Scott A. Mori, Ph.D., Nathaniel Lord Britton Curator of Botany has been studying New World rain forests for The New York Botanical Garden for nearly 35 years. He has witnessed an unrelenting reduction in the extent of the forests he studies and, as a result, is dedicated to preserving the diversity of plants and animals found there.


The wilted flowers of the four o'clock plant at 11 a.m.
The wilted flowers of the four o’clock plant at 11 a.m.

At the time of this writing, I am in São Paulo Brazil to attend a multinational meeting of scientists, each participating in a study of the plants and animals of the Amazon Basin. I arrived the day before the meeting, and had time to walk through the area around the hotel, exploring for weeds and cultivated plants. No matter where I travel, even in the largest cities, there are plants to enjoy. When I spot one I know, it is like running into an old friend and trying to remember his or her name.

First, I try to identify the family the plant belongs to, followed by the genus, and finally the species. After recalling its name, I study the plant to find out if there is something about it I have not seen before. The secret to discovering new information about a plant is to study it carefully through a hand lens–I prefer one that magnifies the flower, fruit, and seed parts by up to ten times their normal size. Finding a plant that I do not know provides an even more exciting encounter, but that will be left for another post.

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A Climb Into Paradise

Posted in From the Field on March 8 2013, by Scott Mori

Scott A. Mori has been studying New World rain forests for The New York Botanical Garden for over 35 years. He has witnessed an unrelenting reduction in the extent of the tropical forests he studies and as a result is dedicated to teaching others about this species rich ecosystem. His most recent book is Tropical Plant Collecting: From the Field to the Internet.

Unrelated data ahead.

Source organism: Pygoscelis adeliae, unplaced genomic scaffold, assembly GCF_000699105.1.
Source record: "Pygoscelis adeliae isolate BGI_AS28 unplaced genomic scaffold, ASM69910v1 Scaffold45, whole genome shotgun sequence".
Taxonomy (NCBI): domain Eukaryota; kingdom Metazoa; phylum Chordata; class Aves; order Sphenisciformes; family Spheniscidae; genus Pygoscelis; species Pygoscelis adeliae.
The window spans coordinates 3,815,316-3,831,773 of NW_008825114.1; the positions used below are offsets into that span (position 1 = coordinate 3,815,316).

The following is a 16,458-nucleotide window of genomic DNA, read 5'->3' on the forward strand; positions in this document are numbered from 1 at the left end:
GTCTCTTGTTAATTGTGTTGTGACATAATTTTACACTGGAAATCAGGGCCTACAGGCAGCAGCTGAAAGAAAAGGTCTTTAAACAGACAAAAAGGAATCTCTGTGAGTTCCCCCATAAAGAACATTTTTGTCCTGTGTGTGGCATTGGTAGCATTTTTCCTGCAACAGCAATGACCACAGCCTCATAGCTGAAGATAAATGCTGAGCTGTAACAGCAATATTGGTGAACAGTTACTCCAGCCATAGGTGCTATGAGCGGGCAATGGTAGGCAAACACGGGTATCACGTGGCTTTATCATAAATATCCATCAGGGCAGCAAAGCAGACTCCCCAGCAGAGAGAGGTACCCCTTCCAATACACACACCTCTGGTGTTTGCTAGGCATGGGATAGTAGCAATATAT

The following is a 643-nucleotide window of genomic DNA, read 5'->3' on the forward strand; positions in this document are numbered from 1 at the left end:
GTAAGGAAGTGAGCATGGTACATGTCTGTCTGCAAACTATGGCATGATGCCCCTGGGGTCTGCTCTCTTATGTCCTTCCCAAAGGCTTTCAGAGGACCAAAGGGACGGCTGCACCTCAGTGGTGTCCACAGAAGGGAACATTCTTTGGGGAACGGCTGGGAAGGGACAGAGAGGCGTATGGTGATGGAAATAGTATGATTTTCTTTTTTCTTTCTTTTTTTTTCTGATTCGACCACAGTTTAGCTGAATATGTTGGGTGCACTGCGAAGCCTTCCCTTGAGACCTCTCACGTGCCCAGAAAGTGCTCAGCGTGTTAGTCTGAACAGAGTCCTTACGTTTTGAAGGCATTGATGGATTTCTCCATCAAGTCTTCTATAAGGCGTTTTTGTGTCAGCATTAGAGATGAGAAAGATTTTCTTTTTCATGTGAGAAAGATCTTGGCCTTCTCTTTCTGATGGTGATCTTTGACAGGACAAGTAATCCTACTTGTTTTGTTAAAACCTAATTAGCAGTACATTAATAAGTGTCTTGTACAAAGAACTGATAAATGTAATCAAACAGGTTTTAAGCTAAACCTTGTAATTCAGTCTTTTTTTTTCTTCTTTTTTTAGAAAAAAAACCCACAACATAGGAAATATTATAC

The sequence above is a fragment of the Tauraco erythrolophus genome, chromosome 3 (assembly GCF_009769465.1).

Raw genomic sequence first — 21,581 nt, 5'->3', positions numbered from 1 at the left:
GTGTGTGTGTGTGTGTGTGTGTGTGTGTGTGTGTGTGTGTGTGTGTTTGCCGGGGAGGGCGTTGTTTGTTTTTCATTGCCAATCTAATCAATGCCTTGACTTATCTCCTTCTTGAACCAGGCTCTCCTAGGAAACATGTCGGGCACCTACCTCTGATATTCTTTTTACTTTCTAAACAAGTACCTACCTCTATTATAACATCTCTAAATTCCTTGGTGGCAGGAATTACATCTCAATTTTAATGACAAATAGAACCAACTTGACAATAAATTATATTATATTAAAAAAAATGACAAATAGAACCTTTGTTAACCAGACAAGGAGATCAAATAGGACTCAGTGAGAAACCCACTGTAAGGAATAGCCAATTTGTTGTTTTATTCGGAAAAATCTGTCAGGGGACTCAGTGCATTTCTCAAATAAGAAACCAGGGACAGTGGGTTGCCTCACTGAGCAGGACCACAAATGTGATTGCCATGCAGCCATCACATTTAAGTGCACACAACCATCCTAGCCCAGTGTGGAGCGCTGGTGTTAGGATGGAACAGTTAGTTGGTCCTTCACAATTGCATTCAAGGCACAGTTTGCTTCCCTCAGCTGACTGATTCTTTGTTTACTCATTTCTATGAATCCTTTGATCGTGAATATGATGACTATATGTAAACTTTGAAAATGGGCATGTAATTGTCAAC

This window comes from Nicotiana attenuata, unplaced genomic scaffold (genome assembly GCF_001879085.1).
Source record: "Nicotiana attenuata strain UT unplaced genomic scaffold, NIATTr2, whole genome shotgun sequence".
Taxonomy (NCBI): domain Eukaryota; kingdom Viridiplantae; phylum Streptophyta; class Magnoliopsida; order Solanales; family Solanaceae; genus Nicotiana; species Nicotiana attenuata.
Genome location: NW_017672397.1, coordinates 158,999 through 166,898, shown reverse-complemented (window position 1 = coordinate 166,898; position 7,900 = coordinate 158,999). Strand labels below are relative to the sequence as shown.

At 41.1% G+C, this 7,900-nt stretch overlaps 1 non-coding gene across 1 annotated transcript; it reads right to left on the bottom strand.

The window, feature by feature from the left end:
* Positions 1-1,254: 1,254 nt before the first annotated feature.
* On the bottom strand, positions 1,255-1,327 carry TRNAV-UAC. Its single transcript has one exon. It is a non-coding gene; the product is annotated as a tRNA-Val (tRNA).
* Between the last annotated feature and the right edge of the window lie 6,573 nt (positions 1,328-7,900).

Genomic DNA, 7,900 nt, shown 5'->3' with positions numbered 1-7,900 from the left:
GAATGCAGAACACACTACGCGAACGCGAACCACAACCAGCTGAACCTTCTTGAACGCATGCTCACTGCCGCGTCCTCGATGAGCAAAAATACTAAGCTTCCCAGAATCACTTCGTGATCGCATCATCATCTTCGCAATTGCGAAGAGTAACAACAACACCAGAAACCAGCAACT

The author climbing a small tree with French climbing spikes.
The author climbing a small tree with French climbing spikes.

One of the most beautiful arboreal observations I have made during my long career occurred during an ascent into a large tree, one that happened to be adjacent to a legume tree scientifically named Hymenaea courbaril–more commonly known as the stinky toe tree. It was given this repugnant name because of the similarity of its fruits to a malodorous human toe. While botanical literature had already reported at the time that this species relied on bats for pollination, I wanted to confirm this observation by climbing a nearby tree from which I could see into the canopy as night fell, just as nocturnal animals started to make their appearances.